The history of the building of Coopershill is an interesting and typically Irish phenomenon for the house was finished in 1774 though started in about 1755 for Arthur Brooke Cooper ‘before engaging in the undertaking, had provided for the cost a tub of gold guineas, but the last guinea was paid away before the building showed above the surface of the ground’. Cooper had to sell property, and it took eight years to quarry the stone. This 20 years of planning and building explains the extraordinary retardé quality of the house considering its recorded date.”
The Knight isn’t gushing in his summation of Francis’ architectural talent: “With the major exceptions of the Curraghmore court and Castle Morres, the Bessborough quadrants and Newhall, his ventures into the architectural field are not particularly distinguished. As he was a gentleman amateur, moving in the best circles in Dublin, he obtained commissions from his friends and relations. He made the most of his connection with the professional Richard Castle and was quite happy to borrow many ideas from him. His houses are mostly in the south and west of Ireland, an area in which Castle had no connections, so theirs was probably a dovetailed and friendly relationship.”
His critical tone continues, “On looking at the photographs of his buildings… one cannot help noticing the solid, four square somewhat gloomy quality of many of them. They are often unsophisticated, naïve and clumsily detailed but they nevertheless amount to a not unrespectable corpus, worthy to be recorded and brought in from the misty damps that surround so much of the history of Irish Palladianism.” He considers there’s one exception: “If it is his, the forecourt at Curraghmore is certainly his masterpiece.”
Coopershill survives amazingly intact. “It was a secondary house for most of the 19th century,” explains Simon. “Annaghmore was the principal O’Hara seat.” So while Annaghmore was much altered, Coopershill remained untouched by Victorian aesthetic enthusiasm. To cut and paste William Butler Yeats’ poetry: Coopershill is an ancestral house surrounded by planted hills and flowering lawns, levelled lawns and gravelled ways; escutcheoned doors opening into great chambers and long galleries. Perfection.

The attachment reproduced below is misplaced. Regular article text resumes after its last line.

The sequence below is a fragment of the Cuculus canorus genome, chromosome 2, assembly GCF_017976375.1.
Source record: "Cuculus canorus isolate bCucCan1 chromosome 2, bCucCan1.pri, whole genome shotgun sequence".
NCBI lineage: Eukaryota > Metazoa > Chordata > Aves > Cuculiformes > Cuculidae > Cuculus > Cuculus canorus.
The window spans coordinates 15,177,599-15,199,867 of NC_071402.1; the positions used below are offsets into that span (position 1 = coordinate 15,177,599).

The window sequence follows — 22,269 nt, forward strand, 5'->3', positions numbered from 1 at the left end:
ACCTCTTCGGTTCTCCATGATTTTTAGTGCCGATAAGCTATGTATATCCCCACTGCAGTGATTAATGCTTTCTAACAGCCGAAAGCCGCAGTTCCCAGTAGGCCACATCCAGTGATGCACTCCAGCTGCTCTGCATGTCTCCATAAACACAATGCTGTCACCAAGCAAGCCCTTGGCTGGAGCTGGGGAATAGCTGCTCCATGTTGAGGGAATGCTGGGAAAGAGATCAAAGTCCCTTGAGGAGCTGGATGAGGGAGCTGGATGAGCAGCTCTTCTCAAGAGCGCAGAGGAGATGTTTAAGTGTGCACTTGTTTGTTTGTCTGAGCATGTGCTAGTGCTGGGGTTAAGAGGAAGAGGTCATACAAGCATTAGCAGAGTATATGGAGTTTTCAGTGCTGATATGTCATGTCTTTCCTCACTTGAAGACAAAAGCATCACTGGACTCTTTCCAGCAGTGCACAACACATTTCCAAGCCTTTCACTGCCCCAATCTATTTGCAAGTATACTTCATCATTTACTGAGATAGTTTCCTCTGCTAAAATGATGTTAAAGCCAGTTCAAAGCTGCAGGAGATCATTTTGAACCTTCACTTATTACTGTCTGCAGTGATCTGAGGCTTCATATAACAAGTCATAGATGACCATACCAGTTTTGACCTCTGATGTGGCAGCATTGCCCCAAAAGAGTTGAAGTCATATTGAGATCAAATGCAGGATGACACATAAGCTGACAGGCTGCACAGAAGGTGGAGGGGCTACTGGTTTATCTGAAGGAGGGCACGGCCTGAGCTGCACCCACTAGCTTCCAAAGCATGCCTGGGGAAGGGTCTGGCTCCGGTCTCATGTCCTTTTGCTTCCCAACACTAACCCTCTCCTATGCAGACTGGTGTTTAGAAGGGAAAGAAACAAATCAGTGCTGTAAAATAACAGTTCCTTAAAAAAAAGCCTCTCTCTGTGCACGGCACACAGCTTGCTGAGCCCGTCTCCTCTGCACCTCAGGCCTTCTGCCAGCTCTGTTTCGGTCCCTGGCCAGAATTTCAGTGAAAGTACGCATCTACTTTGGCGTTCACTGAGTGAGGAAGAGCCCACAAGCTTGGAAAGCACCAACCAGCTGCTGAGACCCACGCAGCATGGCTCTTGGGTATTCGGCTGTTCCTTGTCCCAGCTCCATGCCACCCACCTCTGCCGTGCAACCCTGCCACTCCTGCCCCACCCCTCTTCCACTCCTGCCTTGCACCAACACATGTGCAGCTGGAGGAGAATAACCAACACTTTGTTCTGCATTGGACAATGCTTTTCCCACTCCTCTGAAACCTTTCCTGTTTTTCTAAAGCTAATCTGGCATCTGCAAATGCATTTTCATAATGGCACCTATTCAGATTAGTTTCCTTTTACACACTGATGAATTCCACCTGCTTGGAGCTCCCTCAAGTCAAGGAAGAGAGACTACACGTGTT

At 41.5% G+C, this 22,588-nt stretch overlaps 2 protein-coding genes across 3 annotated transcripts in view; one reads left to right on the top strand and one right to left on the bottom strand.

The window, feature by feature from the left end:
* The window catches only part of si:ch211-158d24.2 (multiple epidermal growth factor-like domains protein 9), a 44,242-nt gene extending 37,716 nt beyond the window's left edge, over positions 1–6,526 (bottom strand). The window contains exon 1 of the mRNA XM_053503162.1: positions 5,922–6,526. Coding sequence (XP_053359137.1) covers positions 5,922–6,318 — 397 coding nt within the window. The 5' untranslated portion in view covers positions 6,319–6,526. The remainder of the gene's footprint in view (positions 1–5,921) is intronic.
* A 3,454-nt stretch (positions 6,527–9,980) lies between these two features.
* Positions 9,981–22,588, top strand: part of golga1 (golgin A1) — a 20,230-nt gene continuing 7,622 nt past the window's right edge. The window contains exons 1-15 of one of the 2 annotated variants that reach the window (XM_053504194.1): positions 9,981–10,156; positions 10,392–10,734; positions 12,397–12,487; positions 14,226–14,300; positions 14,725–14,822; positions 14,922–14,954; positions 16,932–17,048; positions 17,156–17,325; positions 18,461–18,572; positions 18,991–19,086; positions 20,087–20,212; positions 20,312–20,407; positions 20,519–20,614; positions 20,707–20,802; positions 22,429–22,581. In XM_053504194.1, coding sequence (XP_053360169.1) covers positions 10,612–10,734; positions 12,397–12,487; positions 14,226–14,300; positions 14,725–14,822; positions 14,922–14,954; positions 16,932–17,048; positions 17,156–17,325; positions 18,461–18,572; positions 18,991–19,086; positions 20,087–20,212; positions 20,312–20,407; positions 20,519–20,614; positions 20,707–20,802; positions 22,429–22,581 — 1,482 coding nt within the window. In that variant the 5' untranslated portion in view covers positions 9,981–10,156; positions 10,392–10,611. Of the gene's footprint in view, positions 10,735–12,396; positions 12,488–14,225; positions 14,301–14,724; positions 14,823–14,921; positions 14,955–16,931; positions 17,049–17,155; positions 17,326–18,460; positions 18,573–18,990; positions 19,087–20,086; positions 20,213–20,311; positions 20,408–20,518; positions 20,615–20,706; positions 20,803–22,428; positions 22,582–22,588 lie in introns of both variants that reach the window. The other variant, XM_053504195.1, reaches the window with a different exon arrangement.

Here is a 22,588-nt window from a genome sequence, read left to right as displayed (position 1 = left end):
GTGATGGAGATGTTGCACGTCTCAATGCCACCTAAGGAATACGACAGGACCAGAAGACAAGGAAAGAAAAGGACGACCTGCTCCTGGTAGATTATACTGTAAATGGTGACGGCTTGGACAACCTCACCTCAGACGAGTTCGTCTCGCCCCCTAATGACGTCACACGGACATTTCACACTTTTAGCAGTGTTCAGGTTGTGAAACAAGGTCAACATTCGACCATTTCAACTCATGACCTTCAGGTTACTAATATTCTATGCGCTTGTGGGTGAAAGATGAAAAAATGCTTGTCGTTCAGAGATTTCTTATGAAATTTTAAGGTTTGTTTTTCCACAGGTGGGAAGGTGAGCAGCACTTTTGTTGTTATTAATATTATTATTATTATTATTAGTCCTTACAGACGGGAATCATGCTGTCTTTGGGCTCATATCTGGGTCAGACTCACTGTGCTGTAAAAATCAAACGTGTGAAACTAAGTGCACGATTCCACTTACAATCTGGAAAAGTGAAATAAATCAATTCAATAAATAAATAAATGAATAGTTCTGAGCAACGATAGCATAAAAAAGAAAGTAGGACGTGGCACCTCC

Although Clonalis in County Roscommon doesn’t feature in Desmond Guinness and William Ryan’s book, it has been associated with the same family for millennia rather than centuries. Clonalis is the ancestral home of the O’Conors, Kings of Connacht and erstwhile High Kings of Ireland. The most ancient royal family in Europe, no less. Just to be sure, their ancient limestone inauguration stone dating from 75 AD stands proud outside their front door. While the O’Conors’ possession of the land can be traced back over 1,500 years, the house is relatively recent. No surprise they call Clonalis the ‘New House’. In the very grand scheme of things it’s practically modern. Construction was completed in 1878, the year its English architect Frederick Pepys Cockerell (yes, a descendant of the Clapham diarist and a friend of the O’Conor clients) died aged 45. Like most Victorian practitioners he was versatile, swapping and entering epochal stylistic dalliances with ease. Eclecticism ran in Fred’s blood: his grandfather Samuel Pepys Cockerell did design the batty and bonkers Indocolonial Sezincote in the Cotswolds. A rummage through the Oxford Dictionary of National Biography one evening in the O+C Club reveals the architect’s Irish connection: he married Mary Mulock of King’s County (Offaly). “A genial, charming, and handsome man, knowledgeable in literature and the arts, his premature death was widely regretted,” records author David Watkins.